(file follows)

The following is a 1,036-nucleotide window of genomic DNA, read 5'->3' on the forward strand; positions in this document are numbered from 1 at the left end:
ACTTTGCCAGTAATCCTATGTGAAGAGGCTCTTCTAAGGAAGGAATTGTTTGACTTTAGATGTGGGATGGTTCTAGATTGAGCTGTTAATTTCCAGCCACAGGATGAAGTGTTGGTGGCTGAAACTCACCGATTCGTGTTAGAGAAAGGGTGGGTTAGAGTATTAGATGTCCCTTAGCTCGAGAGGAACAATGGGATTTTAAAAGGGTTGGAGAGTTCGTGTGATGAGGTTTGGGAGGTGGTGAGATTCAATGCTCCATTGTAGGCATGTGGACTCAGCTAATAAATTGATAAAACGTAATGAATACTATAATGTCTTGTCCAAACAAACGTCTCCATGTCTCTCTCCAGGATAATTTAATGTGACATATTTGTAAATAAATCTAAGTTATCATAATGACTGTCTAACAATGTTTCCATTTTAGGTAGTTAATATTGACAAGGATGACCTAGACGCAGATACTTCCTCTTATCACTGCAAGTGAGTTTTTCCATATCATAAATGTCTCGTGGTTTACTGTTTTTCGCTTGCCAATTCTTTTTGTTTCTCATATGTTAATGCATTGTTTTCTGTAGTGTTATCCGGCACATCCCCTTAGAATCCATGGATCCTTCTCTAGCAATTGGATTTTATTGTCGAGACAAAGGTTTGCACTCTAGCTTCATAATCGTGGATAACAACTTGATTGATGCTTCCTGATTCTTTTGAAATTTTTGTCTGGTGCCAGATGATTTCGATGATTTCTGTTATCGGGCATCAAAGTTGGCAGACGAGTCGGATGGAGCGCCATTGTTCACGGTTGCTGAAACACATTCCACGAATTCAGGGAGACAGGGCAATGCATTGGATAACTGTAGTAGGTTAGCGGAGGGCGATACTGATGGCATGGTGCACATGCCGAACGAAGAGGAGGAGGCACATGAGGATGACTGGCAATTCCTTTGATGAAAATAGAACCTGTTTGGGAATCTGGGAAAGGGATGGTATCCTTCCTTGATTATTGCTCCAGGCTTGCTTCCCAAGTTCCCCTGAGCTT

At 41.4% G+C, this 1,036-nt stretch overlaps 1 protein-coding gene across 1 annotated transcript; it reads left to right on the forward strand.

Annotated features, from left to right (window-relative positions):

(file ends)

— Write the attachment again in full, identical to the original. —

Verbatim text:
The following is a 1,036-nucleotide window of genomic DNA, read 5'->3' on the forward strand; positions in this document are numbered from 1 at the left end:
ACTTTGCCAGTAATCCTATGTGAAGAGGCTCTTCTAAGGAAGGAATTGTTTGACTTTAGATGTGGGATGGTTCTAGATTGAGCTGTTAATTTCCAGCCACAGGATGAAGTGTTGGTGGCTGAAACTCACCGATTCGTGTTAGAGAAAGGGTGGGTTAGAGTATTAGATGTCCCTTAGCTCGAGAGGAACAATGGGATTTTAAAAGGGTTGGAGAGTTCGTGTGATGAGGTTTGGGAGGTGGTGAGATTCAATGCTCCATTGTAGGCATGTGGACTCAGCTAATAAATTGATAAAACGTAATGAATACTATAATGTCTTGTCCAAACAAACGTCTCCATGTCTCTCTCCAGGATAATTTAATGTGACATATTTGTAAATAAATCTAAGTTATCATAATGACTGTCTAACAATGTTTCCATTTTAGGTAGTTAATATTGACAAGGATGACCTAGACGCAGATACTTCCTCTTATCACTGCAAGTGAGTTTTTCCATATCATAAATGTCTCGTGGTTTACTGTTTTTCGCTTGCCAATTCTTTTTGTTTCTCATATGTTAATGCATTGTTTTCTGTAGTGTTATCCGGCACATCCCCTTAGAATCCATGGATCCTTCTCTAGCAATTGGATTTTATTGTCGAGACAAAGGTTTGCACTCTAGCTTCATAATCGTGGATAACAACTTGATTGATGCTTCCTGATTCTTTTGAAATTTTTGTCTGGTGCCAGATGATTTCGATGATTTCTGTTATCGGGCATCAAAGTTGGCAGACGAGTCGGATGGAGCGCCATTGTTCACGGTTGCTGAAACACATTCCACGAATTCAGGGAGACAGGGCAATGCATTGGATAACTGTAGTAGGTTAGCGGAGGGCGATACTGATGGCATGGTGCACATGCCGAACGAAGAGGAGGAGGCACATGAGGATGACTGGCAATTCCTTTGATGAAAATAGAACCTGTTTGGGAATCTGGGAAAGGGATGGTATCCTTCCTTGATTATTGCTCCAGGCTTGCTTCCCAAGTTCCCCTGAGCTT

At 41.4% G+C, this 1,036-nt stretch overlaps 1 protein-coding gene across 1 annotated transcript; it reads left to right on the forward strand.

Annotated features, from left to right (window-relative positions):